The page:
[P.S. MANY Jewish congregations do not have their own buildings/underlying real estate. This is especially true for the "niche" congregations: LGBTQ, Secular Humanist Jews (agnostic/atheist/pantheist, etc.), the "first arrivals" of new immigrant communities (Farsi-speaking, etc.), or some kinds of associated Jews (the Synagogue for the Performing Arts, where I became Bat Mitzvah). IKAR (Hebrew for "essence") had no building for many years (I don't know if their plans of a couple of years ago to get a building have come to fruition yet), and has become a HUGE and enormously enthusiastic congregation. Instead, congregations can rent storefronts in strip malls (this is very popular with Sephardi and Mizrahi Jews), or rent the buildings of Christian churches (a very popular choice for both the Christians and the Jews, since the two groups seldom need the premises for the same days, and doing this financially benefits both), or rent Assembly Halls at places like the Veterans Administration center (which the Synagogue for the Performing Arts used to do routinely).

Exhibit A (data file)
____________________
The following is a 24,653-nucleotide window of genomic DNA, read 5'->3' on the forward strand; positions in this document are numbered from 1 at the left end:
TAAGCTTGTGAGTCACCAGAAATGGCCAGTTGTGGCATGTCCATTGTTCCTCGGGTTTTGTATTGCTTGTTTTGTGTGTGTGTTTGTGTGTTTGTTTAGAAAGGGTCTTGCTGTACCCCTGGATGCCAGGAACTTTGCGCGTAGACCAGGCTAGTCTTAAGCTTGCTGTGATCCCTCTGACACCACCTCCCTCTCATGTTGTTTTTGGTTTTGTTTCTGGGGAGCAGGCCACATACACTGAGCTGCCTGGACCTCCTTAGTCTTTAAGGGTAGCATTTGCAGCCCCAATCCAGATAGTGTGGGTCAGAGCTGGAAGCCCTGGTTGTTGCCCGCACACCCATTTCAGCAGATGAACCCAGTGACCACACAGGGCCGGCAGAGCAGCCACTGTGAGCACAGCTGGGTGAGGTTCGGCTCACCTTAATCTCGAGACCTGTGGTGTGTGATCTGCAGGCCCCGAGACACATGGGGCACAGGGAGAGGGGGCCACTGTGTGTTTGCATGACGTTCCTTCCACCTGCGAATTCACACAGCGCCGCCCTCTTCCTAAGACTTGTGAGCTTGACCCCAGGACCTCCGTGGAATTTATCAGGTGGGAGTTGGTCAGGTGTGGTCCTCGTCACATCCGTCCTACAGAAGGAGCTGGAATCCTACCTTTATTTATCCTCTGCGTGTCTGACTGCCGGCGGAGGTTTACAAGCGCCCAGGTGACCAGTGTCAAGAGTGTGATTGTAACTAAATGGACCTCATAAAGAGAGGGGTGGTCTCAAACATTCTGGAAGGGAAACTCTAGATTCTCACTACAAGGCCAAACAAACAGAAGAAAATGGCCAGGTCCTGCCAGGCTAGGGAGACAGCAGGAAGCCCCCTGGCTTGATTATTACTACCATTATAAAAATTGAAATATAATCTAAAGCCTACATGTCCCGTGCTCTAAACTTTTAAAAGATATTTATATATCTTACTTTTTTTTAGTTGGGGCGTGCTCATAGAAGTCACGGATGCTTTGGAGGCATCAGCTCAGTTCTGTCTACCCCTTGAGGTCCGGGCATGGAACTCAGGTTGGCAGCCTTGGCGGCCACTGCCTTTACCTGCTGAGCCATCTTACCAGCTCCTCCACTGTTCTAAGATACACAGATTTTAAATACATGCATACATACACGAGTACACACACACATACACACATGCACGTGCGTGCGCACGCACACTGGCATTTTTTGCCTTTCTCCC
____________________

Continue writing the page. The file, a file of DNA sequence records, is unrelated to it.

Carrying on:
If a congregation is not paying for a building/the real estate underneath, but instead rents the premises which are owned by someone else for (mostly) just a few hours on Friday nights or whatever, the costs of running the congregation go down dramatically--which means that membership dues with those congregations are often a small fraction of what dues for congregations with a standard "neighborhood-type synagogue" building would be. (The Secular Humanist congregation closest to me that I am aware of rents a Lutheran church for Friday night and Saturday services, and both groups benefit substantially from this arrangement.)]
> Is there a Jewish church headquarters who speaks
> for all Jews world-wide?
I am laughing--you obviously are not familiar with the always a propos saying: Two Jews, three opinions! :D
The answer to your question is "No." Trying to mentally imagine such a situation is comical.
> Is there a Jewish leader like a Pope or prophet?